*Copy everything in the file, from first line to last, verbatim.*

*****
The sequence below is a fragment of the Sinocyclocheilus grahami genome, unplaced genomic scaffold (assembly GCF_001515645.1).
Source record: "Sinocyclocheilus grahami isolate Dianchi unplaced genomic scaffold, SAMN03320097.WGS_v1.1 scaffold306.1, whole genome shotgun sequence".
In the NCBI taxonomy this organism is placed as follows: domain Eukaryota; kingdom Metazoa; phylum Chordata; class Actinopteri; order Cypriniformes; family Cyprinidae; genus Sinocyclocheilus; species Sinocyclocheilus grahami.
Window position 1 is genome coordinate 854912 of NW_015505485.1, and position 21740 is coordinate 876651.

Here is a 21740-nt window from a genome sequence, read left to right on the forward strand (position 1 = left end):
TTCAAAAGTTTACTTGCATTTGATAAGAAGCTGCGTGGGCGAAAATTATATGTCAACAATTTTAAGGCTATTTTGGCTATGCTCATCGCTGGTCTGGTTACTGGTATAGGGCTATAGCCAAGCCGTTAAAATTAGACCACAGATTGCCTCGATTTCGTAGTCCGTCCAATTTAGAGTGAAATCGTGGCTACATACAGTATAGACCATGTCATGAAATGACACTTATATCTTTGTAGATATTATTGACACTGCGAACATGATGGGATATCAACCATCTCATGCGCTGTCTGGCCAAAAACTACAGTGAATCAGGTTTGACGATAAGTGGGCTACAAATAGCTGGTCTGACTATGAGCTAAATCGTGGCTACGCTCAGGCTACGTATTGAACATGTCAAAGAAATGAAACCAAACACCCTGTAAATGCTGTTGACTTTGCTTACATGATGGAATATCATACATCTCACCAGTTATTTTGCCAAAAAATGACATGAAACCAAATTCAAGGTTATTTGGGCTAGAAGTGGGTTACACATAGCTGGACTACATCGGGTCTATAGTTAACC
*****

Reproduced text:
The sequence below is a fragment of the Sinocyclocheilus grahami genome, unplaced genomic scaffold (assembly GCF_001515645.1).
Source record: "Sinocyclocheilus grahami isolate Dianchi unplaced genomic scaffold, SAMN03320097.WGS_v1.1 scaffold306.1, whole genome shotgun sequence".
In the NCBI taxonomy this organism is placed as follows: domain Eukaryota; kingdom Metazoa; phylum Chordata; class Actinopteri; order Cypriniformes; family Cyprinidae; genus Sinocyclocheilus; species Sinocyclocheilus grahami.
Window position 1 is genome coordinate 854912 of NW_015505485.1, and position 21740 is coordinate 876651.

Here is a 21740-nt window from a genome sequence, read left to right on the forward strand (position 1 = left end):
TTCAAAAGTTTACTTGCATTTGATAAGAAGCTGCGTGGGCGAAAATTATATGTCAACAATTTTAAGGCTATTTTGGCTATGCTCATCGCTGGTCTGGTTACTGGTATAGGGCTATAGCCAAGCCGTTAAAATTAGACCACAGATTGCCTCGATTTCGTAGTCCGTCCAATTTAGAGTGAAATCGTGGCTACATACAGTATAGACCATGTCATGAAATGACACTTATATCTTTGTAGATATTATTGACACTGCGAACATGATGGGATATCAACCATCTCATGCGCTGTCTGGCCAAAAACTACAGTGAATCAGGTTTGACGATAAGTGGGCTACAAATAGCTGGTCTGACTATGAGCTAAATCGTGGCTACGCTCAGGCTACGTATTGAACATGTCAAAGAAATGAAACCAAACACCCTGTAAATGCTGTTGACTTTGCTTACATGATGGAATATCATACATCTCACCAGTTATTTTGCCAAAAAATGACATGAAACCAAATTCAAGGTTATTTGGGCTAGAAGTGGGTTACACATAGCTGGACTACATCGGGTCTATAGTTAACC